Improved dialogue and effective implementation of the national
infrastructure development plan could position South Africa's
mining sector to capitalise on the next growth super cycle, say,
South Africa's mining sector, employing upward of half a
million people and indirectly sustaining millions more, faces
The recent news of the Association of Mineworkers and
Construction Union's (Amcu's) strike at three platinum
mines, just the latest in waves of action and challenges to
sustainability, underlines the need for a new path for the sector,
says Wayne Jansen, KPMG's global head of mining.
There are also the issues of decreasing productivity and the
continued devaluation of the rand to consider, he says. But with
labour issues top of mind in the sector, the strikes are "a
clear indicator that there is a need for improved dialogue in the
industry," says Jansen.
"A successful mining industry in South Africa is in the
interest of all stakeholders that are directly and indirectly
linked to it. Yet, the industry finds itself in a difficult time,
with a future that has perhaps never before been so uncertain.
Charting a new path for the sector will not simply happen on its
own," continues Jansen. "It requires a collaborative
effort amongst all stakeholders, bound together by a common
Africa was not well positioned to benefit fully from the last
economic super cycle, which began in the 1990s, ended in 2008.
However the beginnings of economic recovery in the developed
nations spells the potential start of the next super cycle of
growth, says Jansen.
"As a continent, we are now better placed to take advantage
of the renewed growth in the global economy but we must overcome
some major stumbling blocks, particularly in the mining industry.
Now is the time to ensure that the building blocks are in
place." These building blocks include components of the
national infrastructure development plan, part of the ambitious
national development plan (NDP) for South Africa.
This far-reaching infrastructure development plan, incorporating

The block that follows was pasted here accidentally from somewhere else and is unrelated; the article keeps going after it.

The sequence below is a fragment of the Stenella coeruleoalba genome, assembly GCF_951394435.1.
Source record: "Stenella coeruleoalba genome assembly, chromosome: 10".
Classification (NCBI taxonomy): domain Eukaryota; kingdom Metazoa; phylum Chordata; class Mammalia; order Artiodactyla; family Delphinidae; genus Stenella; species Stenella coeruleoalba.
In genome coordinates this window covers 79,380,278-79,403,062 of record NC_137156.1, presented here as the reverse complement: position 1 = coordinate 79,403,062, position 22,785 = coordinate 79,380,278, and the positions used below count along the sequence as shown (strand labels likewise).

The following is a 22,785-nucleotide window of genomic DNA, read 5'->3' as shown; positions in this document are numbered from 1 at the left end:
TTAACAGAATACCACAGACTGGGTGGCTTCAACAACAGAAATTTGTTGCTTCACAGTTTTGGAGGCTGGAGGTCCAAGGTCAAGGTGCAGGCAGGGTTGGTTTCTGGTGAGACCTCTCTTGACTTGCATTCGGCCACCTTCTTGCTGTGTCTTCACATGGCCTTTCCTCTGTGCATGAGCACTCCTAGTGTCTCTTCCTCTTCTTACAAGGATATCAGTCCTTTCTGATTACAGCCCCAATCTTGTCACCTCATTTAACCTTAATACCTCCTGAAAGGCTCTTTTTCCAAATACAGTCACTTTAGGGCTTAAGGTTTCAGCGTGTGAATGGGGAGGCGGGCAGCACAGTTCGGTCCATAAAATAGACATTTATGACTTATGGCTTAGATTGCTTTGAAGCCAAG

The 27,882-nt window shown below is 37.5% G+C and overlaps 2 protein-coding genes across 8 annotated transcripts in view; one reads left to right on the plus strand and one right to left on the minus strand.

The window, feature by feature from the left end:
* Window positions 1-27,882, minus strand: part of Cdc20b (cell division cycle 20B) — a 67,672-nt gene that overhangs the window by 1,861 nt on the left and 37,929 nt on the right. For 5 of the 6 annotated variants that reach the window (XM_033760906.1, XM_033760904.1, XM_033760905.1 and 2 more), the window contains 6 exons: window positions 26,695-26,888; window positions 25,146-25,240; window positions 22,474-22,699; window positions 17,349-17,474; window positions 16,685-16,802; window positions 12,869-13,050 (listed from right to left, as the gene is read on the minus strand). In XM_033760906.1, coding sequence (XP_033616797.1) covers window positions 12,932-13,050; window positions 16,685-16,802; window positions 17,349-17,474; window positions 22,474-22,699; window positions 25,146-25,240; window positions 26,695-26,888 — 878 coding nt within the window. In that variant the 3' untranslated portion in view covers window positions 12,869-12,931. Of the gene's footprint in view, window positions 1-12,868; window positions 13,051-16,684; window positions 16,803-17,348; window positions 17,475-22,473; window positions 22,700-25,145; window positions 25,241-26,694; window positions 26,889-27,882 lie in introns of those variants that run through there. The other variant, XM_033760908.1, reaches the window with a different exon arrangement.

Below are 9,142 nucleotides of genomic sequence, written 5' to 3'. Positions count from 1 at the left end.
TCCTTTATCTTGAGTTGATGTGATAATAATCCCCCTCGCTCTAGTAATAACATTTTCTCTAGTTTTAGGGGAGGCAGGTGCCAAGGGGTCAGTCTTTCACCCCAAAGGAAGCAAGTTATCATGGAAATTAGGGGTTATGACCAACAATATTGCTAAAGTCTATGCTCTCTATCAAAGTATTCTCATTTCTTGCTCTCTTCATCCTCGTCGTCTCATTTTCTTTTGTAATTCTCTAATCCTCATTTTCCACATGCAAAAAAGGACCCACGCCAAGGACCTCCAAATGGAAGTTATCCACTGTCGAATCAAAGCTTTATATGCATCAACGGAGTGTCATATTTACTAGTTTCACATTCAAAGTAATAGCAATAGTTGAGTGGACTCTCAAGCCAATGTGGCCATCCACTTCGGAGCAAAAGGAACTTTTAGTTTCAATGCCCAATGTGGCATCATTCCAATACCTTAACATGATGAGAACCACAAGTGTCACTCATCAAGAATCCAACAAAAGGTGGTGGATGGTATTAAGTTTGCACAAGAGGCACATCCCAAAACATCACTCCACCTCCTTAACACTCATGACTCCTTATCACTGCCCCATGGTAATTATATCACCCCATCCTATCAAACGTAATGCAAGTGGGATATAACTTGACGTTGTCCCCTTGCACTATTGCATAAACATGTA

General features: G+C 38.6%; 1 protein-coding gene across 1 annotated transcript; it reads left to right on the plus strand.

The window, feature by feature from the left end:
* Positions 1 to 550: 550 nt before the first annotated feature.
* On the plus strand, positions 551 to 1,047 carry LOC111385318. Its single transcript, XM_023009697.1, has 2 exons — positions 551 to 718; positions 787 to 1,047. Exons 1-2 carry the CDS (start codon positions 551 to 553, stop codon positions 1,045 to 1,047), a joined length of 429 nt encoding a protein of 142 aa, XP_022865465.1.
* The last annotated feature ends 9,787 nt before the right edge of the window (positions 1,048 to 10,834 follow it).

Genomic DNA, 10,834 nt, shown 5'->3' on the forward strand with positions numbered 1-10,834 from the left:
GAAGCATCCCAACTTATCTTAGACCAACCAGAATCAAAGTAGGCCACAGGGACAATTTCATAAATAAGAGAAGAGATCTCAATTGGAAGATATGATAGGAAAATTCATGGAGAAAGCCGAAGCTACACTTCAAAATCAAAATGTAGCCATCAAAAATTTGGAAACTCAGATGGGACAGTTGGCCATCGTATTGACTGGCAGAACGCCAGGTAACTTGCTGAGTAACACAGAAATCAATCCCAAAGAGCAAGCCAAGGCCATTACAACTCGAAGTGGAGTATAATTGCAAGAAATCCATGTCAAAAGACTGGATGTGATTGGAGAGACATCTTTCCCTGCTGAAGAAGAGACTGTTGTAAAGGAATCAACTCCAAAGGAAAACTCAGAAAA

18 planned strategic integration projects (SIPs) co-ordinated and
facilitated by the National Planning Commission (NPC) and the
Presidential Infrastructure Co-ordination Commission (PICC) aims to
put in place supporting infrastructure to position South Africa for
competitiveness and growth.
Minister of economic development Ebrahim Patel has said that the
plan is "aimed at reversing the spatial, social and economic
distortions of the colonial and apartheid era. As well as improving
living standards, it aims to create economic opportunities in
underdeveloped areas through improved roads, rail, ports and
broadband, as well as water and energy infrastructure.
In his department's annual report for 2012/2013, the
minister said: "In the financial year ending March 2013, the
estimated (unaudited) spending on infrastructure across the state
was more than R200-billion.
"If current trends continue, the administration is expected
to have spent about R1-trillion by the end of its term of office in
2014, doubling the achievement of the previous administration and
2.3 times higher than spending in real terms at any five year
period in more than 40 years.
"Construction of infrastructure under the plan monitored by
the PICC sustained about 180 000 direct jobs in the past financial
year. Eighteen strategic integrated projects have been developed
which integrate more than 150 individual infrastructure projects
clusters into a coherent package. The SIPs cover social and
economic infrastructure across all nine provinces, with an emphasis
on poorer regions. They include catalytic projects that can
fast-track development and growth. Work is being aligned with key
cross-cutting areas, especially human settlement planning, skills
development and local procurement."
With three of the SIPs directly impacting the mining sector,
stakeholders are cautiously optimistic that the plan, together with
a will to collaborate more closely across the sector, will position
South Africa to benefit from the next super cycle. However,
prioritisation, integration, effective management and realistic
funding models will be crucial, they note.
This article first appeared in the Mail & Guardian
supplement, 31 January 2013
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The Honourable Minister of Mineral Resources, Ms Susan Shabangu, reinforced during her 2012 budget speech on 10 May 2012, amongst other things, that the Department of Mineral Resources (DMR) remains determined to continue issuing stoppage notices in terms of section 54 of the Mine Health and Safety Act, No. 29 of 1996 (MHSA) to ensure compliance with the MHSA.
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